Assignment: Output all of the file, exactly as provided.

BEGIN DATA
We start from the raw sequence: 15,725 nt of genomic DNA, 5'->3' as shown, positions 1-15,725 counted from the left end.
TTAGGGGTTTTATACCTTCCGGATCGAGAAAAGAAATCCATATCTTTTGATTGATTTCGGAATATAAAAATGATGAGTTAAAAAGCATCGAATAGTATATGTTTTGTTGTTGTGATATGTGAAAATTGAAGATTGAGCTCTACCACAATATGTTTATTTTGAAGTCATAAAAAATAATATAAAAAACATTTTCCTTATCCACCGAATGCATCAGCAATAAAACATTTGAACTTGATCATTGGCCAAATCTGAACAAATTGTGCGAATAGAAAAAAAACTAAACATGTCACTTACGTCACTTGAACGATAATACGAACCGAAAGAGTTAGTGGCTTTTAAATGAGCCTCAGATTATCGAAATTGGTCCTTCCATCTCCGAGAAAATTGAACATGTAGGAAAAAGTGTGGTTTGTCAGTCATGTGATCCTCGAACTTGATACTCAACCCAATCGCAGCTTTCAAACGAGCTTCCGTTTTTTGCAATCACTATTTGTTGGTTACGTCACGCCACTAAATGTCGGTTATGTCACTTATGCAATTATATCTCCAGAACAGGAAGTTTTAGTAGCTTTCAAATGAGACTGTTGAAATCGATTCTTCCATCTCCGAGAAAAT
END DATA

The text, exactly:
We start from the raw sequence: 15,725 nt of genomic DNA, 5'->3' as shown, positions 1-15,725 counted from the left end.
TTAGGGGTTTTATACCTTCCGGATCGAGAAAAGAAATCCATATCTTTTGATTGATTTCGGAATATAAAAATGATGAGTTAAAAAGCATCGAATAGTATATGTTTTGTTGTTGTGATATGTGAAAATTGAAGATTGAGCTCTACCACAATATGTTTATTTTGAAGTCATAAAAAATAATATAAAAAACATTTTCCTTATCCACCGAATGCATCAGCAATAAAACATTTGAACTTGATCATTGGCCAAATCTGAACAAATTGTGCGAATAGAAAAAAAACTAAACATGTCACTTACGTCACTTGAACGATAATACGAACCGAAAGAGTTAGTGGCTTTTAAATGAGCCTCAGATTATCGAAATTGGTCCTTCCATCTCCGAGAAAATTGAACATGTAGGAAAAAGTGTGGTTTGTCAGTCATGTGATCCTCGAACTTGATACTCAACCCAATCGCAGCTTTCAAACGAGCTTCCGTTTTTTGCAATCACTATTTGTTGGTTACGTCACGCCACTAAATGTCGGTTATGTCACTTATGCAATTATATCTCCAGAACAGGAAGTTTTAGTAGCTTTCAAATGAGACTGTTGAAATCGATTCTTCCATCTCCGAGAAAAT